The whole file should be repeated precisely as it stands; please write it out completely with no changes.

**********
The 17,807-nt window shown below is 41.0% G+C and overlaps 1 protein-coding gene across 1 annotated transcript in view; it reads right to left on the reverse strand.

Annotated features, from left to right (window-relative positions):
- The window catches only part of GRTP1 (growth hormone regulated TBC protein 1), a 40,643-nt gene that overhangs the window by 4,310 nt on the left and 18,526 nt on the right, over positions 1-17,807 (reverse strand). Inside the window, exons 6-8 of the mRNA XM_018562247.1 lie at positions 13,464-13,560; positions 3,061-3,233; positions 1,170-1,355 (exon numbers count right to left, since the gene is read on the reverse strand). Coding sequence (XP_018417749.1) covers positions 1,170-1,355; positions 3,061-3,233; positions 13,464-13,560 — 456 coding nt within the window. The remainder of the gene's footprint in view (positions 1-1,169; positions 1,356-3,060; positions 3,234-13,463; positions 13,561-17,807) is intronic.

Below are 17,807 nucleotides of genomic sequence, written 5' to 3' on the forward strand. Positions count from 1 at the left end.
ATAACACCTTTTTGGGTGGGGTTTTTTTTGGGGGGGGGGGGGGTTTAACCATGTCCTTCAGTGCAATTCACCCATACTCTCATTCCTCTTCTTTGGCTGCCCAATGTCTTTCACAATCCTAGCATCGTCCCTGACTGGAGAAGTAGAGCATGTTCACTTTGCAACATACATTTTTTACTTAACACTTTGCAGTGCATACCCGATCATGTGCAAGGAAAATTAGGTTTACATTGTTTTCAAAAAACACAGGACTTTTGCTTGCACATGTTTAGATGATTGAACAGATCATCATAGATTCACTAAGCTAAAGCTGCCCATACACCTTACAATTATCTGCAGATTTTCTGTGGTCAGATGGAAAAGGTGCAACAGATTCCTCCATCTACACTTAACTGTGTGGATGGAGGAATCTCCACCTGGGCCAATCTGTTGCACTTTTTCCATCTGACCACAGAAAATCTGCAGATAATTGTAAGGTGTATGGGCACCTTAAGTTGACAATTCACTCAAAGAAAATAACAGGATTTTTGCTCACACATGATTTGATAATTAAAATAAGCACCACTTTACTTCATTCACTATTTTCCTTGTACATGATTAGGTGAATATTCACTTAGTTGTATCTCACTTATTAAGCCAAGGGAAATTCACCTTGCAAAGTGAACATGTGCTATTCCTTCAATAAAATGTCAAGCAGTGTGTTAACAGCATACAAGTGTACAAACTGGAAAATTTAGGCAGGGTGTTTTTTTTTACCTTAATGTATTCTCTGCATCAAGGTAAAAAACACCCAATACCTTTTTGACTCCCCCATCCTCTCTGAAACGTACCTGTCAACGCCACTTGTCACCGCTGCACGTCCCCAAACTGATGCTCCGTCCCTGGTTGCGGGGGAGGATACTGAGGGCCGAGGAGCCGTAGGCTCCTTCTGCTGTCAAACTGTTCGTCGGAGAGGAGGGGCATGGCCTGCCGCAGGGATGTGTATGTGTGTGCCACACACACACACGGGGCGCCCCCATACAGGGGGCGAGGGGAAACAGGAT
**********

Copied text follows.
The 17,807-nt window shown below is 41.0% G+C and overlaps 1 protein-coding gene across 1 annotated transcript in view; it reads right to left on the reverse strand.

Annotated features, from left to right (window-relative positions):
- The window catches only part of GRTP1 (growth hormone regulated TBC protein 1), a 40,643-nt gene that overhangs the window by 4,310 nt on the left and 18,526 nt on the right, over positions 1-17,807 (reverse strand). Inside the window, exons 6-8 of the mRNA XM_018562247.1 lie at positions 13,464-13,560; positions 3,061-3,233; positions 1,170-1,355 (exon numbers count right to left, since the gene is read on the reverse strand). Coding sequence (XP_018417749.1) covers positions 1,170-1,355; positions 3,061-3,233; positions 13,464-13,560 — 456 coding nt within the window. The remainder of the gene's footprint in view (positions 1-1,169; positions 1,356-3,060; positions 3,234-13,463; positions 13,561-17,807) is intronic.

Below are 17,807 nucleotides of genomic sequence, written 5' to 3' on the forward strand. Positions count from 1 at the left end.
ATAACACCTTTTTGGGTGGGGTTTTTTTTGGGGGGGGGGGGGGTTTAACCATGTCCTTCAGTGCAATTCACCCATACTCTCATTCCTCTTCTTTGGCTGCCCAATGTCTTTCACAATCCTAGCATCGTCCCTGACTGGAGAAGTAGAGCATGTTCACTTTGCAACATACATTTTTTACTTAACACTTTGCAGTGCATACCCGATCATGTGCAAGGAAAATTAGGTTTACATTGTTTTCAAAAAACACAGGACTTTTGCTTGCACATGTTTAGATGATTGAACAGATCATCATAGATTCACTAAGCTAAAGCTGCCCATACACCTTACAATTATCTGCAGATTTTCTGTGGTCAGATGGAAAAGGTGCAACAGATTCCTCCATCTACACTTAACTGTGTGGATGGAGGAATCTCCACCTGGGCCAATCTGTTGCACTTTTTCCATCTGACCACAGAAAATCTGCAGATAATTGTAAGGTGTATGGGCACCTTAAGTTGACAATTCACTCAAAGAAAATAACAGGATTTTTGCTCACACATGATTTGATAATTAAAATAAGCACCACTTTACTTCATTCACTATTTTCCTTGTACATGATTAGGTGAATATTCACTTAGTTGTATCTCACTTATTAAGCCAAGGGAAATTCACCTTGCAAAGTGAACATGTGCTATTCCTTCAATAAAATGTCAAGCAGTGTGTTAACAGCATACAAGTGTACAAACTGGAAAATTTAGGCAGGGTGTTTTTTTTTACCTTAATGTATTCTCTGCATCAAGGTAAAAAACACCCAATACCTTTTTGACTCCCCCATCCTCTCTGAAACGTACCTGTCAACGCCACTTGTCACCGCTGCACGTCCCCAAACTGATGCTCCGTCCCTGGTTGCGGGGGAGGATACTGAGGGCCGAGGAGCCGTAGGCTCCTTCTGCTGTCAAACTGTTCGTCGGAGAGGAGGGGCATGGCCTGCCGCAGGGATGTGTATGTGTGTGCCACACACACACACGGGGCGCCCCCATACAGGGGGCGAGGGGAAACAGGAT